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Understanding art through causality: a study of Aristotle’s poetics

Grant number: 19/20694-3
Support type:Research Grants - Visiting Researcher Grant - International
Duration: March 09, 2020 - June 30, 2020
Field of knowledge:Humanities - Philosophy - History of Philosophy
Principal Investigator:Marco Antônio de Ávila Zingano
Grantee:Marco Antônio de Ávila Zingano
Visiting researcher: Pierre Destree
Visiting researcher institution: Fonds de la Recherche Scientifique - FNRS, Belgium
Home Institution: Faculdade de Filosofia, Letras e Ciências Humanas (FFLCH). Universidade de São Paulo (USP). São Paulo , SP, Brazil
Associated research grant:15/05317-8 - Theories of causation and human agency in ancient Greek philosophy, AP.TEM

Abstract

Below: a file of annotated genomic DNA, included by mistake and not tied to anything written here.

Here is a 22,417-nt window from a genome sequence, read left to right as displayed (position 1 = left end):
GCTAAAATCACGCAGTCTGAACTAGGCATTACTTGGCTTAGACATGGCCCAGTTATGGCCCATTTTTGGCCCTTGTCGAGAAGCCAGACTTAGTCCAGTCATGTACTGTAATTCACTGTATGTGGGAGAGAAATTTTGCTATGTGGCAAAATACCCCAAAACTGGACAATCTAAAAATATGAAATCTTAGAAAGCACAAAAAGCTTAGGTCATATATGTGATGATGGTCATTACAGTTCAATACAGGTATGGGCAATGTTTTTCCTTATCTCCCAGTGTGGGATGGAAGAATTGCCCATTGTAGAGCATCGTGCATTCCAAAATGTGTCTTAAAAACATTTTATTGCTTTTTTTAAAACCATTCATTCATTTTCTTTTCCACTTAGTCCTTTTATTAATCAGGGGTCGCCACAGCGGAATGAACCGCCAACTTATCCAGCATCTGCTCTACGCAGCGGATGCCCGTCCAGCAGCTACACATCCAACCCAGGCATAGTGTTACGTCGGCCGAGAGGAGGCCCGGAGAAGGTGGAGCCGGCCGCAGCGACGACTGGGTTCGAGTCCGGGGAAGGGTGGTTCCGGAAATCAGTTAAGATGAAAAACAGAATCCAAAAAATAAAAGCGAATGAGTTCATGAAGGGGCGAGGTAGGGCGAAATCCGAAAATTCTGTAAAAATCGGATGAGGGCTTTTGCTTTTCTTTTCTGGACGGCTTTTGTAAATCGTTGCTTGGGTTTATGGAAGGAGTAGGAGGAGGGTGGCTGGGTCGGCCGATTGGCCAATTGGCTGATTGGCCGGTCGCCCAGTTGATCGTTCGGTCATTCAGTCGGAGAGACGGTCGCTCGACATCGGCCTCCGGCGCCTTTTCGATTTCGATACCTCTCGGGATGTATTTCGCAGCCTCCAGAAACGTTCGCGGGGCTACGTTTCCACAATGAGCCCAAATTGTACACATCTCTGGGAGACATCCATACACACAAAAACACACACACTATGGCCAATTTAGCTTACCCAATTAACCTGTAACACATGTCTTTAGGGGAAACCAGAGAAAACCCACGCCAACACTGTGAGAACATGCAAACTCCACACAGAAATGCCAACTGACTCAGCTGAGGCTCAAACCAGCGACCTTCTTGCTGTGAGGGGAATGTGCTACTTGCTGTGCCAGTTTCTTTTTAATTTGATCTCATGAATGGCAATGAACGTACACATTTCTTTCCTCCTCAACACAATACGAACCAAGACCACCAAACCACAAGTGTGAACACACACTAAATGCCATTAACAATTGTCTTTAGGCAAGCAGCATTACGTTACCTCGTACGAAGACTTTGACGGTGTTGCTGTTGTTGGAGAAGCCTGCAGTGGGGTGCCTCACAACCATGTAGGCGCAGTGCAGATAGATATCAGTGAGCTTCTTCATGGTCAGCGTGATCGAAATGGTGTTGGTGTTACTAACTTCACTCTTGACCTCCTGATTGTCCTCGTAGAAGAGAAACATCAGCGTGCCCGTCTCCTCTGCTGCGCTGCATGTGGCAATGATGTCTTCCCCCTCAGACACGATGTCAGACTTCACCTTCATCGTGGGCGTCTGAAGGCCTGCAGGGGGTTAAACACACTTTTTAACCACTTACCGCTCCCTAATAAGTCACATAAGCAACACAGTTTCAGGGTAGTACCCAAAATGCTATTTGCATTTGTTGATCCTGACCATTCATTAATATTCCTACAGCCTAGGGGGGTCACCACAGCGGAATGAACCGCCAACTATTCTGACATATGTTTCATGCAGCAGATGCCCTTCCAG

The Poetics has often been seen as an extraneous body in Aristotle's whole corpus. Many have questioned its philosophical status, and wondered how poetry may fit in Aristotle's conception of a truly good human life. I will defend two main theses. First, I argue that Aristotle' inquiry in the Poetics is a truly philosophical one, if by philosophy, one understands, as Aristotle does, the inquiry into the causes that explain why such and such thing or living being works the way it does. And second, I show that the Poetics is meant to address those who want to understand how poetry works, that is, the citizens of Athens who go to the theater and want to better appreciate the plays they attend (or read). Going to the theater allows human beings to experience two typically human reactions: the emotions of pity and fear; and laughter. And since these two reactions are natural, and naturally pleasant, it may be thought that Aristotle considered them (even if he perhaps never says so explicitly) that they both are part and parcel of eudaimonia, a truly good, human life (A similar account is given for music in Politics, book 8, where music is supposed to be one activity of leisure that distinguishes a happy life). A consequence of this is that (contrary to what most scholars say on the basis of no evidence) Aristotle took comedy to be as valuable as tragedy; and I reconstruct what Aristotle would have said in the lost second book of the Poetics from what he says on humour in his Rhetoric (mainly, in book 3). And a corrolary to this last point is the importance of humour in Aristotle's work more generally. Humour is indeed an important philosophical tool in Greek philosophy, especially in Aristotle where it works as a sort of protreptic: it forces you to either agree with Aristotle when he rejects a theory as wrong, or to put into question your own views on such and such a matter. (AU)